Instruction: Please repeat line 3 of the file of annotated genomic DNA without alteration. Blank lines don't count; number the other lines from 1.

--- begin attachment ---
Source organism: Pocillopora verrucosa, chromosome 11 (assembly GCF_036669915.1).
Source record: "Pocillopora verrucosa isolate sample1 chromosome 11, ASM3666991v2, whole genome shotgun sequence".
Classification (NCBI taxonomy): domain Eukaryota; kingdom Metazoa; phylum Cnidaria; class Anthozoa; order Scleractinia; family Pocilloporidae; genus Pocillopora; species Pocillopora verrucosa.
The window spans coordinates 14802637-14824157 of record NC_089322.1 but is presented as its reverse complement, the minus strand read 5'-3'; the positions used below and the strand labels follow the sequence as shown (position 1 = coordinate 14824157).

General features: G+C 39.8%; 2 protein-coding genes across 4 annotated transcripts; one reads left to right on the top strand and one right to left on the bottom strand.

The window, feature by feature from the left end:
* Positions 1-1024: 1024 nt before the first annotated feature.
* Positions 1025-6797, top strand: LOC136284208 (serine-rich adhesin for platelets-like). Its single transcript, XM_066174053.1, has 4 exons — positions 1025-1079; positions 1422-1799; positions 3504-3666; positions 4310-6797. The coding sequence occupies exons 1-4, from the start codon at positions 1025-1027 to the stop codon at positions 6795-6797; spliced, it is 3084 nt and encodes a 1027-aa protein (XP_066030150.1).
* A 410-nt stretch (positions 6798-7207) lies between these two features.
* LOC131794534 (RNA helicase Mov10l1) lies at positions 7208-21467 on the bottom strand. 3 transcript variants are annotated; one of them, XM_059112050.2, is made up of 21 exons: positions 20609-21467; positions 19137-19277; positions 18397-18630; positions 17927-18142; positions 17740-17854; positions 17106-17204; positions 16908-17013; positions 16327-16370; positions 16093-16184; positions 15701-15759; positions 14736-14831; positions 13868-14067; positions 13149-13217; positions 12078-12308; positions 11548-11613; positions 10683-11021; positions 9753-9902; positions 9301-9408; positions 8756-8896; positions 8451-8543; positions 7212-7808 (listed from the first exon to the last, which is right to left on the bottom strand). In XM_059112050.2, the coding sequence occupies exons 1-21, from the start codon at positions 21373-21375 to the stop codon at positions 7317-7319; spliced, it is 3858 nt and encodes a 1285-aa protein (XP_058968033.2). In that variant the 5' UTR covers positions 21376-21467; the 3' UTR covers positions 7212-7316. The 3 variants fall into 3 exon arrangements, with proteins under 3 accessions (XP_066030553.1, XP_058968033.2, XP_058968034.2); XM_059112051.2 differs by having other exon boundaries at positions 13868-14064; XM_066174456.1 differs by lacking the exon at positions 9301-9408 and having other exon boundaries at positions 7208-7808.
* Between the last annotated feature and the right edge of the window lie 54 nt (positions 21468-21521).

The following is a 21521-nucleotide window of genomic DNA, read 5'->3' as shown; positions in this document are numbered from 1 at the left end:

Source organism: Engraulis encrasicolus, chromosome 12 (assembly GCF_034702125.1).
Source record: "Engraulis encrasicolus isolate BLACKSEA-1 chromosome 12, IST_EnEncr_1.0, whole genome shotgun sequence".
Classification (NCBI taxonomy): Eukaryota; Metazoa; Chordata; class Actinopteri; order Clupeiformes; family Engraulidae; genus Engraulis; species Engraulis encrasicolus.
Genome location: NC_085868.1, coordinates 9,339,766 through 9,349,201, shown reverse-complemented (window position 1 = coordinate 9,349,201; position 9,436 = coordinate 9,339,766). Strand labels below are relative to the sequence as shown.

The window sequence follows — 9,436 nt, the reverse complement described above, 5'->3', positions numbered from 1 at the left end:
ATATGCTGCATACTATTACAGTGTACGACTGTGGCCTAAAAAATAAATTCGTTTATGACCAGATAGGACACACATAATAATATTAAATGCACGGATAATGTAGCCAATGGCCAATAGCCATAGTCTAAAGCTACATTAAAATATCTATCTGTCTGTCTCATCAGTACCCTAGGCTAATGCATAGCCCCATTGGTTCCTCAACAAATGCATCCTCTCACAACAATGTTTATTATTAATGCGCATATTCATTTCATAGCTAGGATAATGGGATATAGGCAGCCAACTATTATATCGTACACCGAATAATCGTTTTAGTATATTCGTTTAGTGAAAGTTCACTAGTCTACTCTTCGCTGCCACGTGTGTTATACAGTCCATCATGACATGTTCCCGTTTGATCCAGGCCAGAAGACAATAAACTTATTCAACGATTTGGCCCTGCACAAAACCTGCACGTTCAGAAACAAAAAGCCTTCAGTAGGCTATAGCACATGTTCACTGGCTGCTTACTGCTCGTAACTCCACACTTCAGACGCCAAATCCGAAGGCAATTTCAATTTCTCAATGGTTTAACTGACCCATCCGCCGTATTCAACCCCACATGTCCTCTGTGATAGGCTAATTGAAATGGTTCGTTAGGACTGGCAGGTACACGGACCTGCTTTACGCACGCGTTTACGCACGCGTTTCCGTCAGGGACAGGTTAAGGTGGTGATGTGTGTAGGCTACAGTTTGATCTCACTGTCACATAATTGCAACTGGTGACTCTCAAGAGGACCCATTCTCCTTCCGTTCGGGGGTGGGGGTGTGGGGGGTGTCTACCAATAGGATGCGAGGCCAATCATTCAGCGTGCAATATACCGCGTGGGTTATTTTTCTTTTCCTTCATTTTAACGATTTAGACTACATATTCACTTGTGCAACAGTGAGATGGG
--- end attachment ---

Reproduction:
Classification (NCBI taxonomy): domain Eukaryota; kingdom Metazoa; phylum Cnidaria; class Anthozoa; order Scleractinia; family Pocilloporidae; genus Pocillopora; species Pocillopora verrucosa.